Humans of La Salle: Six Sophomores Share Their Experiences With Making Friends Over Zoom


Fia Cooper & Lukas Werner

This year’s sophomore class has yet to experience a year where they were able to attend in person school for a full year.

Lana Skoro and Mariah Moore

After losing half of their 8th-grade year, La Salle’s sophomores have been thrown into an entirely new environment full of new faces. 

Six sophomores shared their experience with making friends while being on Zoom, and what the transition back to in-person school was like.

Ale Garcia

Fia Cooper

Since the sophomore class didn’t go in person until the end of February, they had to figure out how to make friends over Zoom. Even though making friends over Zoom was difficult for some, it wasn’t difficult for sophomore Ale Garcia, and she attributed this to the fact that she “already knew a lot of people.” 

She also used social media as a tool for making new connections. “I think that’s one of the benefits of social media,” Garcia said. 

When La Salle was able to return to hybrid in-person learning, Garcia said “it was obviously different with the social distancing, but it was really nice being able to see people again.” Another benefit of being in-person is that she “held myself more accountable for my assignments.” 

And with some students continuing online learning through hybrid, “I think the teachers did a good job with teaching both the kids who are on Zoom and in class,” Garcia said. “It was kind of a bummer that we didn’t get homecoming or the other experiences that we missed out on, but I think it was still fun and our class made the most out of it.”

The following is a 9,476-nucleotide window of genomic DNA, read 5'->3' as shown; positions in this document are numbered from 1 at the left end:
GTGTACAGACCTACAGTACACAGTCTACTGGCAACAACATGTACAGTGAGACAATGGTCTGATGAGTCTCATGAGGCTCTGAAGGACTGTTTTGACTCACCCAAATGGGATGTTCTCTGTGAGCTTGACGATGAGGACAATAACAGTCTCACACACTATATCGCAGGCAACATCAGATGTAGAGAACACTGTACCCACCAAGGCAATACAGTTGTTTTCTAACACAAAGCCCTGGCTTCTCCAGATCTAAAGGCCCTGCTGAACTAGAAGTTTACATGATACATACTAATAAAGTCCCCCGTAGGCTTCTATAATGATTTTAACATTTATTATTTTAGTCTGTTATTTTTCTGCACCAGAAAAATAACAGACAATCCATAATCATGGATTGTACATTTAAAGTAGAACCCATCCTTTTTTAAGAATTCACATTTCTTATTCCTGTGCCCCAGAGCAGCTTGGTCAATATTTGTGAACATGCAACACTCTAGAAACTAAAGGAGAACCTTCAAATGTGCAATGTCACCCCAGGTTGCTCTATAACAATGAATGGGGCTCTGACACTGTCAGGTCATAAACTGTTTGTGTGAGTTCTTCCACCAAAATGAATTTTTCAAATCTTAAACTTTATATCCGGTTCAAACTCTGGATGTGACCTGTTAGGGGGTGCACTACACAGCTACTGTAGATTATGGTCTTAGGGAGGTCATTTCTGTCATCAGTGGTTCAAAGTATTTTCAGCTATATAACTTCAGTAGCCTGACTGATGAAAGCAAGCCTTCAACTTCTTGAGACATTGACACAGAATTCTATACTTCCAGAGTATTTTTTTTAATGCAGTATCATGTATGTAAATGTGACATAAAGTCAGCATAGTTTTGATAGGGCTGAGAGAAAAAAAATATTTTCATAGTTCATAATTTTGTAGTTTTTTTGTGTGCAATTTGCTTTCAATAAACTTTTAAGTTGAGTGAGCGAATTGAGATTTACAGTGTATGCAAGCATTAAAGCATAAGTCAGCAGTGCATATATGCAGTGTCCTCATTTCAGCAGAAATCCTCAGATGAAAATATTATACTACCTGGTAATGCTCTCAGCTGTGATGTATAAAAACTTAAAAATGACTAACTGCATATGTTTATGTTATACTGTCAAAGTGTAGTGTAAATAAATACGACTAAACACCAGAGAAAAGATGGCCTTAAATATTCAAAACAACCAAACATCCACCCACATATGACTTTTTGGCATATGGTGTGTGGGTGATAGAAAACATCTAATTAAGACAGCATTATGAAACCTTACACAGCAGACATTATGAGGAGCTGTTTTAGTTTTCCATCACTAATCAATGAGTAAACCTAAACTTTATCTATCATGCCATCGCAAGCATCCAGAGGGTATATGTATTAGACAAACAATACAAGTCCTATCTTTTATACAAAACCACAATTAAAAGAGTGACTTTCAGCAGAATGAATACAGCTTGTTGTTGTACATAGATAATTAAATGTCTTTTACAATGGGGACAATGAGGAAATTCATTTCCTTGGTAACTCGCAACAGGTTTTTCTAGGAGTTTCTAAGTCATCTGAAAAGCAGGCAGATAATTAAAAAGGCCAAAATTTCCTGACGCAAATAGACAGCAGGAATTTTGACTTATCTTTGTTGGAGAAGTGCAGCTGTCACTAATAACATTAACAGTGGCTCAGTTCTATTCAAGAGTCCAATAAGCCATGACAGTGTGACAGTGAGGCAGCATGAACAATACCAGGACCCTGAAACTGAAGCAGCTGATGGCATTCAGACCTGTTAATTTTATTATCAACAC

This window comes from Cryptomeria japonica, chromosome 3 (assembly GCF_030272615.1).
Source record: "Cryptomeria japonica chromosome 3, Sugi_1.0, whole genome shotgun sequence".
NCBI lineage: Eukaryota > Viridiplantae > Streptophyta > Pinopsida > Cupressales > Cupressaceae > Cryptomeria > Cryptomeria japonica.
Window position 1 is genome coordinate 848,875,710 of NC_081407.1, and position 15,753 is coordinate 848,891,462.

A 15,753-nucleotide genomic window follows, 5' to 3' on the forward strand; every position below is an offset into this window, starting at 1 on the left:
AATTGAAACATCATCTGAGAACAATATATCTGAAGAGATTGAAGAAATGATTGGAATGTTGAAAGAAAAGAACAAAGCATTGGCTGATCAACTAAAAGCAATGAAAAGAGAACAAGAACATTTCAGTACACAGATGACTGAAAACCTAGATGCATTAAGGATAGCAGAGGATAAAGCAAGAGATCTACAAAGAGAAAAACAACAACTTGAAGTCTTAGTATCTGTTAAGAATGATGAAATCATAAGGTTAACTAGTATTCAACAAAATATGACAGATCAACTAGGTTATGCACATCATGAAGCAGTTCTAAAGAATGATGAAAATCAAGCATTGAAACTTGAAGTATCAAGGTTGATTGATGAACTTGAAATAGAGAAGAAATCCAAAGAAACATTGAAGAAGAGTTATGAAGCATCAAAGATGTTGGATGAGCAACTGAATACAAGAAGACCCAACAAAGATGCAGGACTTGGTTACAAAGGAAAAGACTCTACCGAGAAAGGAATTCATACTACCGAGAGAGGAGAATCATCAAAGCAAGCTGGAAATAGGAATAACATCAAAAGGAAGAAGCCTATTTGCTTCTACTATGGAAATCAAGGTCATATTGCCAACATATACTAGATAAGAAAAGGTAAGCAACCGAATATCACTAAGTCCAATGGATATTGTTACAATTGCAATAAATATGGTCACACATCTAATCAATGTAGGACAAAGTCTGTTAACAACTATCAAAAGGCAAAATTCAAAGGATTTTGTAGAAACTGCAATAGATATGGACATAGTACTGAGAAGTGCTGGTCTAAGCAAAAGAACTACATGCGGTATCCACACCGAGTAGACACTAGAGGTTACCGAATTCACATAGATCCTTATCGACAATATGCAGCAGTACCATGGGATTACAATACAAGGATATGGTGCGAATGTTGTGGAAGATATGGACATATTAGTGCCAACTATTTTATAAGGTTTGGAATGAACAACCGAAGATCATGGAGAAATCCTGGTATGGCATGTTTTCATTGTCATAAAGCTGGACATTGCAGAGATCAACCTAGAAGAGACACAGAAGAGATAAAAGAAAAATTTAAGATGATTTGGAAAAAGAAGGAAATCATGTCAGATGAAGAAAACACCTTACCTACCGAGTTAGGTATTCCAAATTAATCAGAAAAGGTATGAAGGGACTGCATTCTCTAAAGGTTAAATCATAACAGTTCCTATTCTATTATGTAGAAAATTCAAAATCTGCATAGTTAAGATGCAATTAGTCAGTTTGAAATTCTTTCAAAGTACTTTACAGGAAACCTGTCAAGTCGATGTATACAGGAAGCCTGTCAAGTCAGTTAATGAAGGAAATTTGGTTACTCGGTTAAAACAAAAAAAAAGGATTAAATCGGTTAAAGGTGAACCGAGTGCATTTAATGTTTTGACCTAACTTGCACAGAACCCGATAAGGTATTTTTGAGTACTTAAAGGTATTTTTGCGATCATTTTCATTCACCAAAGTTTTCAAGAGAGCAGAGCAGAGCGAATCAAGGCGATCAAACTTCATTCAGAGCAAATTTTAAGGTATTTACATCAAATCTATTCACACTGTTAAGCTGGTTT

Kayley Nguyen

Fia Cooper

Sophomore Kayley Nguyen had some trouble adjusting to the new high school lifestyle, especially during the COVID-19 pandemic. Nguyen described her change from online to in-person as “different,” and felt as though she was not given the opportunity to fully live out her first year of high school. 

“It was really different because I couldn’t really make friends or get the whole experience,” Nguyen said.

Due to COVID-19 restrictions enforced by the state and school, Nguyen was not able to participate in school activities. With the pandemic in the way, not only did Ngyuen not get to attend the activities and events that she was looking forward to, but she found it more difficult to get to know her classes and the students within them. 

“It’s a lot of restrictions due to COVID, [and] there was no homecoming last year,” Nguyen said.  “There were not a lot of icebreakers [or] in-person meetings to meet my class formally.”

Nguyen found her transition from online school to in-person school very abrupt. Ngyuen felt that spending most of her freshman year online and suddenly jumping to on-campus school for a month was a very abrupt change. The switch hit her quickly, especially having to be on campus at 8:30 a.m. compared to the 9 a.m. start time she was used to with online schooling.

“I thought it was very abrupt, all online and then in-person every day here [on campus], at 8 a.m.,” Ngyuen said.

Vicki Poletiek

Lukas Werner

Poletiek said that, while online, she didn’t connect with any of her new classmates. “I just became closer with my other friends from previous schools,” she said.

When she did make connections with people, it was during volleyball season. Since volleyball is a combination of all grades, she describes her friend group as “a wide range” varying in age. 

During the end of her sophomore year, she was able to finally start high school in person. Poletiek described hybrid learning as “awkward,” considering that you went online for half a week and in person the other half rather than being there every day.